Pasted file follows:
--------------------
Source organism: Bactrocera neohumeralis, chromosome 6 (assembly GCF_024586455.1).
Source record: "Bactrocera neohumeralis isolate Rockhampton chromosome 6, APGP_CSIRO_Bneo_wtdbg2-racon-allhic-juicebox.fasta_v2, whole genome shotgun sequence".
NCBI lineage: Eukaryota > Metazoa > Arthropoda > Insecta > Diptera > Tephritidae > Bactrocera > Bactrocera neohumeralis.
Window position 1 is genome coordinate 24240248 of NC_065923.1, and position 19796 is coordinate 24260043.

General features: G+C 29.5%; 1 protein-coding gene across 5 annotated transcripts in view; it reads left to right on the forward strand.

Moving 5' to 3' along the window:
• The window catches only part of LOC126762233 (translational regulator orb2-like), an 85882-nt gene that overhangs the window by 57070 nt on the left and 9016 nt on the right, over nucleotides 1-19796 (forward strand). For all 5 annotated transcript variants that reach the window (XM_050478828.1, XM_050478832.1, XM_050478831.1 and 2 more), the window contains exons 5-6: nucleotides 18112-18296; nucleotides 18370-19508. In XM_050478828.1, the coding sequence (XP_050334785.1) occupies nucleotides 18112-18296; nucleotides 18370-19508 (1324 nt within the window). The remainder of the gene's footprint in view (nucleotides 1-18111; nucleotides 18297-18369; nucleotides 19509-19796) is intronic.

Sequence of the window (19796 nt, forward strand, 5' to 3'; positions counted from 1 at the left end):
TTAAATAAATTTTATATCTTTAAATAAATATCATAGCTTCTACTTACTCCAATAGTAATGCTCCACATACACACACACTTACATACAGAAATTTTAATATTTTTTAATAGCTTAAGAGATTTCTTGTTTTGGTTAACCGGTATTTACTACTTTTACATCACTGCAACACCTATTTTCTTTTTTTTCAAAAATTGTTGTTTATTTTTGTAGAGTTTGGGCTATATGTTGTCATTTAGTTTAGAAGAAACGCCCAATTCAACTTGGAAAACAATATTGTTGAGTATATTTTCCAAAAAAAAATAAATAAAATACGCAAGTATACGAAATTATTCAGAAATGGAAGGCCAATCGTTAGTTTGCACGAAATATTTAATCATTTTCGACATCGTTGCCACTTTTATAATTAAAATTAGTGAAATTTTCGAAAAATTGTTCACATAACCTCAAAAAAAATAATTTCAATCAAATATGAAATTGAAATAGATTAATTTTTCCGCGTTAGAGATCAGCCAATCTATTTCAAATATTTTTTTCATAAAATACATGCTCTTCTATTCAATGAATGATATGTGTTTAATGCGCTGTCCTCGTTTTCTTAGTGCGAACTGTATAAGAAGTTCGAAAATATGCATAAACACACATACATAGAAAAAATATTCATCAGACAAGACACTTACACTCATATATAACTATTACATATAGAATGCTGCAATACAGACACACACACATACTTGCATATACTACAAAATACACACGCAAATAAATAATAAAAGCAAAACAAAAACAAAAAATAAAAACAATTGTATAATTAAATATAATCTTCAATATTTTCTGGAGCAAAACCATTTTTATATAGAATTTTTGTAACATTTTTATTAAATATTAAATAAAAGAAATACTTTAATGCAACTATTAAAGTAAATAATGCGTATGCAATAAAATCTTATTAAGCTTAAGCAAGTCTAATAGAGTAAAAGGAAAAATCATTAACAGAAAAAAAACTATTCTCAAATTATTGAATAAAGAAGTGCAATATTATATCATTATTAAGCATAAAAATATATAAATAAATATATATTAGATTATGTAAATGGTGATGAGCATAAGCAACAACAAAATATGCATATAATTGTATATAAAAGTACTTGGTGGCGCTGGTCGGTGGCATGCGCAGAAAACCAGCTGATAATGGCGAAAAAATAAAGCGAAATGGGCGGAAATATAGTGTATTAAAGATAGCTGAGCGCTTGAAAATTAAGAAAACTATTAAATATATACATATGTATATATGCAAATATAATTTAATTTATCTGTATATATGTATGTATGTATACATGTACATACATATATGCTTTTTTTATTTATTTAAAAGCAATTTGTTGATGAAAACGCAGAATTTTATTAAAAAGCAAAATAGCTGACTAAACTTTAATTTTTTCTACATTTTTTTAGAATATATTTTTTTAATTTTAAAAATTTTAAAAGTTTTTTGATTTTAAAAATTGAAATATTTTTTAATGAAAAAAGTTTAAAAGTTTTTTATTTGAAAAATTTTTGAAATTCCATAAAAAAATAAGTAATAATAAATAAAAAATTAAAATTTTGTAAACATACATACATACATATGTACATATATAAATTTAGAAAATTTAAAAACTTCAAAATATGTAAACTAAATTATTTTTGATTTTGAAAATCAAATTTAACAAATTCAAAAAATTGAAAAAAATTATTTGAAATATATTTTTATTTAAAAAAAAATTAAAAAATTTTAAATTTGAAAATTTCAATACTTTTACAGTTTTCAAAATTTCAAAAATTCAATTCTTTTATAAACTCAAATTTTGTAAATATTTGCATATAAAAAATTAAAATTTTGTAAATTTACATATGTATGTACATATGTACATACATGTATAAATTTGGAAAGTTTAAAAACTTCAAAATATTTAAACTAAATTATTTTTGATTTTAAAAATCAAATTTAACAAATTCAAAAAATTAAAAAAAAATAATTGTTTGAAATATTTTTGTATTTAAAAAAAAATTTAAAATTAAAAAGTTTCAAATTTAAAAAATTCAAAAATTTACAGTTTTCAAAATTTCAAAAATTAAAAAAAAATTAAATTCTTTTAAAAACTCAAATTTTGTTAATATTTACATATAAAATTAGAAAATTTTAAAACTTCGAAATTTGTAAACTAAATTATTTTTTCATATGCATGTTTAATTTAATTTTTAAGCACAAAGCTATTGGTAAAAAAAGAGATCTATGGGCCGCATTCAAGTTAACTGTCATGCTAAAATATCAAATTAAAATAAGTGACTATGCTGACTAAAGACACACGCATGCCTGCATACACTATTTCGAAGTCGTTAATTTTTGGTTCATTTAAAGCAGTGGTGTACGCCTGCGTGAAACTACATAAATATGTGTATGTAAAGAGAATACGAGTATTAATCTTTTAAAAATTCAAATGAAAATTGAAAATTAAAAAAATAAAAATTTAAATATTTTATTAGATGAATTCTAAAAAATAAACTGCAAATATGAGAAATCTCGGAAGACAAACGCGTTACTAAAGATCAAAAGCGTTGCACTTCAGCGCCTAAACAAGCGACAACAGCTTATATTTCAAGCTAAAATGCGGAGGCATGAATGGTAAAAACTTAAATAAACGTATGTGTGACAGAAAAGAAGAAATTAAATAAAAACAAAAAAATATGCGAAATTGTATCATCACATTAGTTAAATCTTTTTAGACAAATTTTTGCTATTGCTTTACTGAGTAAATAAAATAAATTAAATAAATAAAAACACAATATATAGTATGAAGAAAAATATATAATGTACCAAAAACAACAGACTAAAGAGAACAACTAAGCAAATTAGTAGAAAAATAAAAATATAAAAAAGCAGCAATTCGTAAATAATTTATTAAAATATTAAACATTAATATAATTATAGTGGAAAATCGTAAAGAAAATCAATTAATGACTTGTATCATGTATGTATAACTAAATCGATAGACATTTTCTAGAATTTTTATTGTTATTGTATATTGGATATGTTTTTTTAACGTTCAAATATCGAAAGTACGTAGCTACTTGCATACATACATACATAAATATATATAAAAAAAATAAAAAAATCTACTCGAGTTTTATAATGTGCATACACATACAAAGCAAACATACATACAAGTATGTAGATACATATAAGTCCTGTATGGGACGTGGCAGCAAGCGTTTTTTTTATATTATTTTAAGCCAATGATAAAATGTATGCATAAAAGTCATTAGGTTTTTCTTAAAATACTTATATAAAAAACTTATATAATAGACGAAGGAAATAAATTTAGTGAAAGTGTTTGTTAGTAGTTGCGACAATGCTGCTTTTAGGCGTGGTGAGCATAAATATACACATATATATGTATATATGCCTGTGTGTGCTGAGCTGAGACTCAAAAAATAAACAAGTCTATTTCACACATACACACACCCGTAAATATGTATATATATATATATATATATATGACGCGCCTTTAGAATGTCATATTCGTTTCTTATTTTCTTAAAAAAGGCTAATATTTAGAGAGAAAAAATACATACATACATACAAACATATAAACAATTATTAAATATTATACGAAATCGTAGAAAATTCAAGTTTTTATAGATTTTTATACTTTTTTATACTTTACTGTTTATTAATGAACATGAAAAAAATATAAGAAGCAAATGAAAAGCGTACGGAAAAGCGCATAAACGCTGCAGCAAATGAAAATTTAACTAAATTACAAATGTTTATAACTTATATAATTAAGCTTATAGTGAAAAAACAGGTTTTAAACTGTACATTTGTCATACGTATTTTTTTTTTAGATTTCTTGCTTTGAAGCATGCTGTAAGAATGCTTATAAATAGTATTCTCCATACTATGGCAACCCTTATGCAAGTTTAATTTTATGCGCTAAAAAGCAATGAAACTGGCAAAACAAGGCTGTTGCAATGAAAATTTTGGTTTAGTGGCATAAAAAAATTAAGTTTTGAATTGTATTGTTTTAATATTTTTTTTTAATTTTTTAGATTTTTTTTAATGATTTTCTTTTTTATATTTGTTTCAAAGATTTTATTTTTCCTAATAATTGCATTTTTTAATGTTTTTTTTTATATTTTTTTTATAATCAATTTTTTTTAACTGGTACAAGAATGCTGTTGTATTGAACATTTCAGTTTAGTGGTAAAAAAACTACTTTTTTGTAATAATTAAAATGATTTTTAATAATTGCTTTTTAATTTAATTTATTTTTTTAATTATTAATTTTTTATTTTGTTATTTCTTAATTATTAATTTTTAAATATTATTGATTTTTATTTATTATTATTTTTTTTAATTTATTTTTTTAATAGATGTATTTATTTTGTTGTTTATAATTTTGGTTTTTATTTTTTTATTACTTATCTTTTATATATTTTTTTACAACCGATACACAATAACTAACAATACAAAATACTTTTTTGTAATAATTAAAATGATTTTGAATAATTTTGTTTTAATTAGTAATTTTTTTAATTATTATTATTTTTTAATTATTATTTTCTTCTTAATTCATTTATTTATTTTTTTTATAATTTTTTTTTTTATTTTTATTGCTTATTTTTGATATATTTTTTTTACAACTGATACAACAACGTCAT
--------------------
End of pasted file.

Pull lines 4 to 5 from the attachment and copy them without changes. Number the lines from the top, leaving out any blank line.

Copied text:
Window position 1 is genome coordinate 24240248 of NC_065923.1, and position 19796 is coordinate 24260043.

General features: G+C 29.5%; 1 protein-coding gene across 5 annotated transcripts in view; it reads left to right on the forward strand.